U.S. civil rights enforcers warn employers against biased AI

Artificial intelligence technology used to screen new job applicants or monitor worker productivity could unfairly discriminate against people with disabilities, the federal government said Thursday, warning employers that commonly used recruiting tools could violate civil rights laws.

The U.S. Department of Justice and Equal Employment Opportunity Commission jointly issued guidance asking employers to be careful before using popular algorithmic tools designed to simplify the job of evaluating employees and job prospects — but it could also violate the Americans with Disabilities Act “.

“We are raising the alarm about the dangers of blind reliance on artificial intelligence and other technologies that we are seeing employers increasingly use,” Kristin Clark, assistant attorney general for the department’s civil rights division, told reporters on Thursday. “Artificial Intelligence The use of it exacerbates the chronic discrimination faced by jobseekers with disabilities.”

Examples of popular job-related AI tools include resume scanners, employee monitoring software that ranks employees based on keystrokes, and video interview software that measures a person’s voice patterns or facial expressions. The technology could potentially screen out people with language barriers or a range of other disabilities.

The move reflects President Joe Biden’s administration’s broader push for positive advances in AI technology, while reining in opaque and potentially harmful AI tools that are used to make important decisions about people’s livelihoods.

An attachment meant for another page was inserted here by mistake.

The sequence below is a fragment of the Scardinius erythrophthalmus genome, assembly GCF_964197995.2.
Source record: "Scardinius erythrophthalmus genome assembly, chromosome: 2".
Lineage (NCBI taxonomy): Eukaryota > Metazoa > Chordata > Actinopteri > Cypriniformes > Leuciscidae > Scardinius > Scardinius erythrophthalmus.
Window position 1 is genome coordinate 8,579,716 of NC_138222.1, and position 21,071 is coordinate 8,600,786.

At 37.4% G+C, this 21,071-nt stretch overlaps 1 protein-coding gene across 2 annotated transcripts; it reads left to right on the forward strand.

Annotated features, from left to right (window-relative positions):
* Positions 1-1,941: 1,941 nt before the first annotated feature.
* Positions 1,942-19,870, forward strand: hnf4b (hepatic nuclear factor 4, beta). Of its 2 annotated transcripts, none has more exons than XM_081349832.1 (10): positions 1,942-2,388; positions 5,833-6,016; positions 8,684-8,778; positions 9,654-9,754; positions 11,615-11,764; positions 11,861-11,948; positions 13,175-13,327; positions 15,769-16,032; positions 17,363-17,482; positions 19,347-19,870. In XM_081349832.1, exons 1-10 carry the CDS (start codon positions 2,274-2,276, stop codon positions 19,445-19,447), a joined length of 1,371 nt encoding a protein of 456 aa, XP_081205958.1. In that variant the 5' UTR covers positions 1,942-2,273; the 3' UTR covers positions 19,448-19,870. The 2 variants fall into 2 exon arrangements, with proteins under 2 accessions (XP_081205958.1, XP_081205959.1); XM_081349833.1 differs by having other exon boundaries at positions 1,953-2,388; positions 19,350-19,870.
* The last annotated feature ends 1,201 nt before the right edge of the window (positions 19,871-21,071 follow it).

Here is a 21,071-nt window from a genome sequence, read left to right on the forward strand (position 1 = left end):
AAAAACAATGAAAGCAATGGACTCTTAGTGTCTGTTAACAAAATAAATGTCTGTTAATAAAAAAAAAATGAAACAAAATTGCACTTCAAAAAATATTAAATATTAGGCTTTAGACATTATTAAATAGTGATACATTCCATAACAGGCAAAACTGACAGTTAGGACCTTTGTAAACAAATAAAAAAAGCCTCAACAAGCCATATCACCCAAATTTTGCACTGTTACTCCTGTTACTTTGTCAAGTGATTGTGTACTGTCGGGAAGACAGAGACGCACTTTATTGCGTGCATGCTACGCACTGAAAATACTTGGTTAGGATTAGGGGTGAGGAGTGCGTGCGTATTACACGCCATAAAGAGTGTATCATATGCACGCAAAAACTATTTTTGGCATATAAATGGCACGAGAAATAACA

“We fully recognize the enormous potential for simplification,” said Charlotte Burrows, chair of the EEOC, which enforces laws against discrimination in the workplace. “But we can’t allow these tools to be a high-tech way of discrimination.”

Holding employers accountable for the tools they use is a “great first step,” says an academic who studies bias in AI recruiting tools, but adds that more needs to be done to control the vendors who make them. Doing so is likely the work of other agencies, such as the Federal Trade Commission, said Ifeoma Ajunwa, a University of North Carolina law professor and founding director of the Artificial Intelligence Decision Research Program.

“It’s now recognized that these tools that are often used as anti-bias interventions may actually lead to more bias — while also confusing it,” Ajunwa said.

Copyright © 2022 The Washington Times, LLC.



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